Finding a home to rent in India's national capital is an arduous task for anyone - but, an investigation by The Hindu has found, almost impossible for citizens who happen to be Muslim. Homeowners and property dealers contacted by reporters often firmed up deals, only to be disqualified as soon as they revealed their religion.
Housing apartheid was at its worst in New Delhi’s most affluent and educated neighbourhoods: New Friends Colony, Vasant Kunj, Jangpura and Rohini. By contrast, in areas such as Mukherjee Nagar, Karol Bagh, Janakpuri and Ashok Vihar the responses were mixed.
In one case, a property agent representing a homeowner in New Friends Colony flatly told The Hindu 's reporters, “The landlords want only Indians, not Muslims.”
Told that the applicant was an Indian, the reporter was told not to push matters further. “Another Muslim,” said Radha of Gulshan properties in New Friends Colony, “wanted to take the flat on rent but he was also refused by the owners. Even though it suits your budget and needs, there is no point in showing you the flat. The flat has been vacant for a long time but they will not give it to a Muslim.”
Deepak Sharma of Balaji Properties in Rohini Sector-8, contacted by The Hindu 's reporters, who posed as a young Muslim married couple, said that residents of mainly-Hindu Rohini “avoid renting their flats to Muslims here. I am sorry but you will not be able to get a house in this locality.” Ironically enough, Mr. Sharma’s office proudly displayed a photograph bearing icons of all religions, in perfect harmony.
For single women, things are even worse. When a reporter posed as a single mother looking for a house in West Delhi’s Janakpuri, an agent of Sharma properties was initially sympathetic. “You don’t have a husband?” said a property dealer, adding in a conciliatory tone “Ok, come tomorrow and I will find you a house.”
This changed as soon as she revealed that she is a Muslim who eats non-vegetarian food. “It could get a little difficult then,” he said, “I will call you back after speaking to the owner.”
By contrast, there were considerable options for a female student looking for accommodation in Delhi’s North Campus with brokers even looking out for the safety of their clients. “There is an option for a one-bedroom apartment but it won’t suit a girl since the entry is from the back of the house,” property dealer Varun Kumar said. Men looking for accommodation in the area say that single girls are preferred as tenants since they can be reined in with threats of complaints to their parents.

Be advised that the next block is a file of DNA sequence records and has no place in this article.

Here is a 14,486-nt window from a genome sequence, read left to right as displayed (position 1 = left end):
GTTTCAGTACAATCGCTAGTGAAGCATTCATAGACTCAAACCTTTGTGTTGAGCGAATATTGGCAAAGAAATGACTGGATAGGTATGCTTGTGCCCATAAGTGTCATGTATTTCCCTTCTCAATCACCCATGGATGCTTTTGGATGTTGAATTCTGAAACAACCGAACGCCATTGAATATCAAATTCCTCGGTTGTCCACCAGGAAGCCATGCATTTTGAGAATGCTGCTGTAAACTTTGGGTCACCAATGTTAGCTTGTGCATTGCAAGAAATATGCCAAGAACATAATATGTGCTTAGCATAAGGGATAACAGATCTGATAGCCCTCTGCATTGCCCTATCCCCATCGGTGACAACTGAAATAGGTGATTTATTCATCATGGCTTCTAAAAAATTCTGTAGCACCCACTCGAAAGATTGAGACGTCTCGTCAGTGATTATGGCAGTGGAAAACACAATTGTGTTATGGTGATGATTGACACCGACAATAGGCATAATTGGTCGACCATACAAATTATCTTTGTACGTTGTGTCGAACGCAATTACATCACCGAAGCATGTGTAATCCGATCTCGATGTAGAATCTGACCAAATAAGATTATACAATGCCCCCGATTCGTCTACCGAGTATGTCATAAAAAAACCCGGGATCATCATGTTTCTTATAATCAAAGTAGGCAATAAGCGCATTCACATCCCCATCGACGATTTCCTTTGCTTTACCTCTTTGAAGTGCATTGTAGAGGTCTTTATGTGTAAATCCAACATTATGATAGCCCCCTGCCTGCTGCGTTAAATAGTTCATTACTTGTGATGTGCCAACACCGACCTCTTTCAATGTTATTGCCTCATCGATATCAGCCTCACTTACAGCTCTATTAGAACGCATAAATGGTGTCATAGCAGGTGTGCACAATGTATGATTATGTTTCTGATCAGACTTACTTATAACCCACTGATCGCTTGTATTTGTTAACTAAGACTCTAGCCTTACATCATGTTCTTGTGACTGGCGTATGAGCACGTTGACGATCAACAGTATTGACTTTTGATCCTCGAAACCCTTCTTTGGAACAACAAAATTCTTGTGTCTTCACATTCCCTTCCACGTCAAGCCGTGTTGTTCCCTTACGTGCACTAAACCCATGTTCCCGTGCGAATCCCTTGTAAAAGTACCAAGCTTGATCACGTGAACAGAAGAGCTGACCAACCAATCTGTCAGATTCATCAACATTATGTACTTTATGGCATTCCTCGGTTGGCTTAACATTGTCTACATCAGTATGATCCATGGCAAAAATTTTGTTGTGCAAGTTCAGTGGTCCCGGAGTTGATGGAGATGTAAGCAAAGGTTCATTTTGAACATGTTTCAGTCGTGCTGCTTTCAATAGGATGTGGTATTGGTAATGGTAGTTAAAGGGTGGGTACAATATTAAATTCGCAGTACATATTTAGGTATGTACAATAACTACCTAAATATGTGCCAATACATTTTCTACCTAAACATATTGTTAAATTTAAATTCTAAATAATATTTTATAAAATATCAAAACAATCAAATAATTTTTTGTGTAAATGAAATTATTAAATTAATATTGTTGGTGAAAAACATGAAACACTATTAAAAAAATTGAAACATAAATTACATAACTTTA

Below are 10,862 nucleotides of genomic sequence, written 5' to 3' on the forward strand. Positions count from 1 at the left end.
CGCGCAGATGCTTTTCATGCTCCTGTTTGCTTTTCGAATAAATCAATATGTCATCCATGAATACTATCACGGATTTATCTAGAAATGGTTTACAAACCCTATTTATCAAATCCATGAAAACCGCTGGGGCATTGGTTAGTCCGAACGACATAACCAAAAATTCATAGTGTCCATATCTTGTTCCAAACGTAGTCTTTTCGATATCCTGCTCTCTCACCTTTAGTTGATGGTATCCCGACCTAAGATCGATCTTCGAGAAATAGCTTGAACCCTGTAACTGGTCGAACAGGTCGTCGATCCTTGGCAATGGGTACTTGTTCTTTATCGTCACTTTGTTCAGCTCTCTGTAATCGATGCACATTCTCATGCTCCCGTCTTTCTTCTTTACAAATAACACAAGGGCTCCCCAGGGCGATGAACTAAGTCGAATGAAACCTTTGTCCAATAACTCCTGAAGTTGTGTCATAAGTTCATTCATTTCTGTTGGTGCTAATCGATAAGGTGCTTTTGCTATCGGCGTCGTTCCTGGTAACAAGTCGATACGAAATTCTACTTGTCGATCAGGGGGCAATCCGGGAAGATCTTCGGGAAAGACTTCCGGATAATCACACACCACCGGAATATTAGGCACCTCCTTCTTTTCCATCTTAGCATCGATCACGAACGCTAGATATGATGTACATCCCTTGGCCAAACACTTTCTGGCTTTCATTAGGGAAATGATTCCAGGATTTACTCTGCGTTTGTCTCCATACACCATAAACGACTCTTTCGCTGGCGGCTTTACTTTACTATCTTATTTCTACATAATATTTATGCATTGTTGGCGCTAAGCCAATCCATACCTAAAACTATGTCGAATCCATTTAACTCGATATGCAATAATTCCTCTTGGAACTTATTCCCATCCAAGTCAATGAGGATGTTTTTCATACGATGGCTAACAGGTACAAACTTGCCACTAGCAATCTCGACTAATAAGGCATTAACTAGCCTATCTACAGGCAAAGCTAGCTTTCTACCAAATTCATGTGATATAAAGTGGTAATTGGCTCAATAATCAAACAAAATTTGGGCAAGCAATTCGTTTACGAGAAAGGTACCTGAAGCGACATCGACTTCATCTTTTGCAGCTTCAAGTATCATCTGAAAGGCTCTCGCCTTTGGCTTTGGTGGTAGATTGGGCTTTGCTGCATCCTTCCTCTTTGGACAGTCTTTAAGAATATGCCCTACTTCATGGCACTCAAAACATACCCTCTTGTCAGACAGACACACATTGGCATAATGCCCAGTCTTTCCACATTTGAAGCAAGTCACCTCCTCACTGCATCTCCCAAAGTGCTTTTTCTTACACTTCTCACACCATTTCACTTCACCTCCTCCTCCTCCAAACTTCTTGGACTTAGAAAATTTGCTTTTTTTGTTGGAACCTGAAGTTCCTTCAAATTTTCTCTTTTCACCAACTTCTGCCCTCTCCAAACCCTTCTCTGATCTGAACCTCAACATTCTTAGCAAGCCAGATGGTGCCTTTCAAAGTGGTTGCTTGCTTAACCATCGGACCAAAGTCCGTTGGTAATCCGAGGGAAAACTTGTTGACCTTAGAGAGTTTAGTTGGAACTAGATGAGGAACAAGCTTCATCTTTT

Property dealers seemed to operate an informal network of religious segregation, often pointing The Hindu 's reporters to supposedly Muslim-appropriate neighbourhoods. More often that not, they were told to look for houses in the fringes of posh colonies. Property dealers in Rohini suggested Rithala, one in Jangpura proposed Bhogal, famous for its Kashmiri population and Afghanistani refugees, a broker in New Friends Colony suggested Sukhdeo Vihar and Jasola both of which are close to another Muslim ‘ghetto’ Jamia Nagar, and one in Vasant Kunj suggested Munirka and Kishangadh.
Neighbourhoods like these appear to be emerging as enclaves for the growing Muslim middle class in Delhi, which despite its education and economic achievements is denied access to neighbourhoods preferred by Hindus from similar backgrounds.
On the travails of finding a house, Prof. Rizwan Qaisar, an academician at Jamia Millia Islamia, said while looking for a house in Saket and Munirka DDA Flats he came across instances where his name mattered a lot. “Every thing was fine till I revealed my name. After facing ‘no’ from several property dealers, I had to finally shift to Noor Nagar in Jamia Nagar.” “Several social groups face discrimination in housing but for Muslims the edge is sharper,” Mr. Qaisar said.
Senior lawyer Ashok Agarwal said a solution to the problem does not lie in the legal sphere. “First of all, practically it is very difficult to prove the existence of this malaise,” he said, adding, “the government cannot regulate private housing.”
Elsewhere in the region, countries have taken concerted action to end similar housing apartheid. Singapore, for example, introduced a system of mandatory quotas in public housing to better integrate its once-polarised ethnic-Malay, Chinese and Indian communities.
Interestingly, one property dealer said, Dalits sometimes faced similar problems — but managed to avoid them since their names often did not immediately disclose their caste. “Dalits face some problems when the owner is typically a practicing upper caste Hindu or Jain,” the dealer said. Not every neighbourhood is exclusionary — perhaps a sign of hope that change is possible in the city. There are those who are honest about not caring where in the world one comes from.